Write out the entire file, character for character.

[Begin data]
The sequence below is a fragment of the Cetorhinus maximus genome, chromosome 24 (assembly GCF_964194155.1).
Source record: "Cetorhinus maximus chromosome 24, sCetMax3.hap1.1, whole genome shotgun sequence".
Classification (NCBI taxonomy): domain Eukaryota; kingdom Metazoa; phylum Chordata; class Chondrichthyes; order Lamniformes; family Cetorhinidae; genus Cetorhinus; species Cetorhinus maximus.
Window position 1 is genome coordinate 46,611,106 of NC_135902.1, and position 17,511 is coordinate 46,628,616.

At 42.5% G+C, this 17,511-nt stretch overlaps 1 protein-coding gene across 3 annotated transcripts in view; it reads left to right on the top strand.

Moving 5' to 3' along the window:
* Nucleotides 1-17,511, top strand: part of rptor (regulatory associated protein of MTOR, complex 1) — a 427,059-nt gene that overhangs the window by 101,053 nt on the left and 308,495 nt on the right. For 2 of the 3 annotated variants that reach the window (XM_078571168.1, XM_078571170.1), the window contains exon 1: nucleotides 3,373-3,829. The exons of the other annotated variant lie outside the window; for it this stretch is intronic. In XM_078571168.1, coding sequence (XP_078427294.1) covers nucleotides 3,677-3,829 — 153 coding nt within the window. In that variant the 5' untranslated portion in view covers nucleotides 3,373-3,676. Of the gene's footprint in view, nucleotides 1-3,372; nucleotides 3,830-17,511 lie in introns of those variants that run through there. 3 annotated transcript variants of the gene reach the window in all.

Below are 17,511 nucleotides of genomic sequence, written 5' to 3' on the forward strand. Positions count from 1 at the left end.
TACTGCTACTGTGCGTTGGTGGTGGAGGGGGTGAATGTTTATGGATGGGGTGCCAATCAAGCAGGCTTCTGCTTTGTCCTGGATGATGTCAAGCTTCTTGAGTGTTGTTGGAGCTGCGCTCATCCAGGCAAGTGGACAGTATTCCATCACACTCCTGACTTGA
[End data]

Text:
The sequence below is a fragment of the Cetorhinus maximus genome, chromosome 24 (assembly GCF_964194155.1).
Source record: "Cetorhinus maximus chromosome 24, sCetMax3.hap1.1, whole genome shotgun sequence".
Classification (NCBI taxonomy): domain Eukaryota; kingdom Metazoa; phylum Chordata; class Chondrichthyes; order Lamniformes; family Cetorhinidae; genus Cetorhinus; species Cetorhinus maximus.
Window position 1 is genome coordinate 46,611,106 of NC_135902.1, and position 17,511 is coordinate 46,628,616.

At 42.5% G+C, this 17,511-nt stretch overlaps 1 protein-coding gene across 3 annotated transcripts in view; it reads left to right on the top strand.

Moving 5' to 3' along the window:
* Nucleotides 1-17,511, top strand: part of rptor (regulatory associated protein of MTOR, complex 1) — a 427,059-nt gene that overhangs the window by 101,053 nt on the left and 308,495 nt on the right. For 2 of the 3 annotated variants that reach the window (XM_078571168.1, XM_078571170.1), the window contains exon 1: nucleotides 3,373-3,829. The exons of the other annotated variant lie outside the window; for it this stretch is intronic. In XM_078571168.1, coding sequence (XP_078427294.1) covers nucleotides 3,677-3,829 — 153 coding nt within the window. In that variant the 5' untranslated portion in view covers nucleotides 3,373-3,676. Of the gene's footprint in view, nucleotides 1-3,372; nucleotides 3,830-17,511 lie in introns of those variants that run through there. 3 annotated transcript variants of the gene reach the window in all.

Below are 17,511 nucleotides of genomic sequence, written 5' to 3' on the forward strand. Positions count from 1 at the left end.
TACTGCTACTGTGCGTTGGTGGTGGAGGGGGTGAATGTTTATGGATGGGGTGCCAATCAAGCAGGCTTCTGCTTTGTCCTGGATGATGTCAAGCTTCTTGAGTGTTGTTGGAGCTGCGCTCATCCAGGCAAGTGGACAGTATTCCATCACACTCCTGACTTGA